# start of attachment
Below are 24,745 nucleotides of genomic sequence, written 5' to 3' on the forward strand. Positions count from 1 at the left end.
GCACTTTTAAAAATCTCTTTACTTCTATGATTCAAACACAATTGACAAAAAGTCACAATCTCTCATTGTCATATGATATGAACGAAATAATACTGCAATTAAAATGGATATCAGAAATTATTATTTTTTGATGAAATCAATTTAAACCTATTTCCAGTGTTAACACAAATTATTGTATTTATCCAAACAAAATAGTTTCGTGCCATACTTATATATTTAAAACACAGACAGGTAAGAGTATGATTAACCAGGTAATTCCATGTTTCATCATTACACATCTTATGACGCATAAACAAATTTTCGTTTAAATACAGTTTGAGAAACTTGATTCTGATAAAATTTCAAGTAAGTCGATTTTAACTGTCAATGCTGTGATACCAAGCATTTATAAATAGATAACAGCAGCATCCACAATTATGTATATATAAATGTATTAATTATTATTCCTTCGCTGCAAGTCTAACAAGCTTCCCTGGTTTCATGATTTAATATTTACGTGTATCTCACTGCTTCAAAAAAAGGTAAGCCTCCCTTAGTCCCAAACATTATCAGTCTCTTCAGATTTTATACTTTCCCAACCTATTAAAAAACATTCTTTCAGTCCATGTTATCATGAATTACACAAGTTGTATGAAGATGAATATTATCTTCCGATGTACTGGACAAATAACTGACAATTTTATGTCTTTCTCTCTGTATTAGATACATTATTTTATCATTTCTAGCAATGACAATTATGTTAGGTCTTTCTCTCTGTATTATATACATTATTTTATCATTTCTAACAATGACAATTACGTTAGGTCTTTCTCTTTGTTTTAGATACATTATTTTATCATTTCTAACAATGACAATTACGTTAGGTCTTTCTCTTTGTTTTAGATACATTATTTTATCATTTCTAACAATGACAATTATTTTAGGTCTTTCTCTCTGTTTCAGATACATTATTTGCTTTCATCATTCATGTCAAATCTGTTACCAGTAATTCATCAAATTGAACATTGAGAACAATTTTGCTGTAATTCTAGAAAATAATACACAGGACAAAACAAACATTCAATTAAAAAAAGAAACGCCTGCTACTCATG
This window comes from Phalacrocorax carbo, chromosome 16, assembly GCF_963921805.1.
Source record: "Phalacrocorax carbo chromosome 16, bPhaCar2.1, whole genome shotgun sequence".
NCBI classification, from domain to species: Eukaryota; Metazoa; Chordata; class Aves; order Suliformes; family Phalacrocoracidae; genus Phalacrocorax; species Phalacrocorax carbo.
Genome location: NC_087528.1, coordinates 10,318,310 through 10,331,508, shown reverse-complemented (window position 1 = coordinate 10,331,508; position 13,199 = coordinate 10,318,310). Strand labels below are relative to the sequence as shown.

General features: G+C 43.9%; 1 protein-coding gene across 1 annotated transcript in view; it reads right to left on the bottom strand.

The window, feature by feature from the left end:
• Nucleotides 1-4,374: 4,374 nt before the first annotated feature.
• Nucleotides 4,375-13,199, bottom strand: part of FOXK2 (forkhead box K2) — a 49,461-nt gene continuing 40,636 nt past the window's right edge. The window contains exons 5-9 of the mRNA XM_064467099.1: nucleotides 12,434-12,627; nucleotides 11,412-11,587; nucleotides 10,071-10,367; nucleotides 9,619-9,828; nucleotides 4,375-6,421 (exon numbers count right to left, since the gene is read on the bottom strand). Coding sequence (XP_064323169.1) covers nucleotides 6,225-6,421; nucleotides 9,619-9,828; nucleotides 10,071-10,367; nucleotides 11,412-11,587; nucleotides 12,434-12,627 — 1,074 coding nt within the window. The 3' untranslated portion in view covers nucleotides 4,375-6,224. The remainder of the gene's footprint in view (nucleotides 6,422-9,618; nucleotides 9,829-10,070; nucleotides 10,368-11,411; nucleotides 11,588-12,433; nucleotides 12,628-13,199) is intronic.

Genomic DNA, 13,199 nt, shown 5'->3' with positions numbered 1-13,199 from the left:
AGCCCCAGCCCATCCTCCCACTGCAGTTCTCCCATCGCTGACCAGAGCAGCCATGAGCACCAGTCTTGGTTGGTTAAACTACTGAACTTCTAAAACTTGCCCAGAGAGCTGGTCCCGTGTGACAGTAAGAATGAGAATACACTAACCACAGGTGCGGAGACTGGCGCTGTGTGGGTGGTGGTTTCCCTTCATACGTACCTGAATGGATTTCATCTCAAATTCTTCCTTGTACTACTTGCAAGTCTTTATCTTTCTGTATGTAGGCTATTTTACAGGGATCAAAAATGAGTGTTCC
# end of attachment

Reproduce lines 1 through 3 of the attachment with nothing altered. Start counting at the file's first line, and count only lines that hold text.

Below are 24,745 nucleotides of genomic sequence, written 5' to 3' on the forward strand. Positions count from 1 at the left end.
GCACTTTTAAAAATCTCTTTACTTCTATGATTCAAACACAATTGACAAAAAGTCACAATCTCTCATTGTCATATGATATGAACGAAATAATACTGCAATTAAAATGGATATCAGAAATTATTATTTTTTGATGAAATCAATTTAAACCTATTTCCAGTGTTAACACAAATTATTGTATTTATCCAAACAAAATAGTTTCGTGCCATACTTATATATTTAAAACACAGACAGGTAAGAGTATGATTAACCAGGTAATTCCATGTTTCATCATTACACATCTTATGACGCATAAACAAATTTTCGTTTAAATACAGTTTGAGAAACTTGATTCTGATAAAATTTCAAGTAAGTCGATTTTAACTGTCAATGCTGTGATACCAAGCATTTATAAATAGATAACAGCAGCATCCACAATTATGTATATATAAATGTATTAATTATTATTCCTTCGCTGCAAGTCTAACAAGCTTCCCTGGTTTCATGATTTAATATTTACGTGTATCTCACTGCTTCAAAAAAAGGTAAGCCTCCCTTAGTCCCAAACATTATCAGTCTCTTCAGATTTTATACTTTCCCAACCTATTAAAAAACATTCTTTCAGTCCATGTTATCATGAATTACACAAGTTGTATGAAGATGAATATTATCTTCCGATGTACTGGACAAATAACTGACAATTTTATGTCTTTCTCTCTGTATTAGATACATTATTTTATCATTTCTAGCAATGACAATTATGTTAGGTCTTTCTCTCTGTATTATATACATTATTTTATCATTTCTAACAATGACAATTACGTTAGGTCTTTCTCTTTGTTTTAGATACATTATTTTATCATTTCTAACAATGACAATTACGTTAGGTCTTTCTCTTTGTTTTAGATACATTATTTTATCATTTCTAACAATGACAATTATTTTAGGTCTTTCTCTCTGTTTCAGATACATTATTTGCTTTCATCATTCATGTCAAATCTGTTACCAGTAATTCATCAAATTGAACATTGAGAACAATTTTGCTGTAATTCTAGAAAATAATACACAGGACAAAACAAACATTCAATTAAAAAAAGAAACGCCTGCTACTCATG
This window comes from Phalacrocorax carbo, chromosome 16, assembly GCF_963921805.1.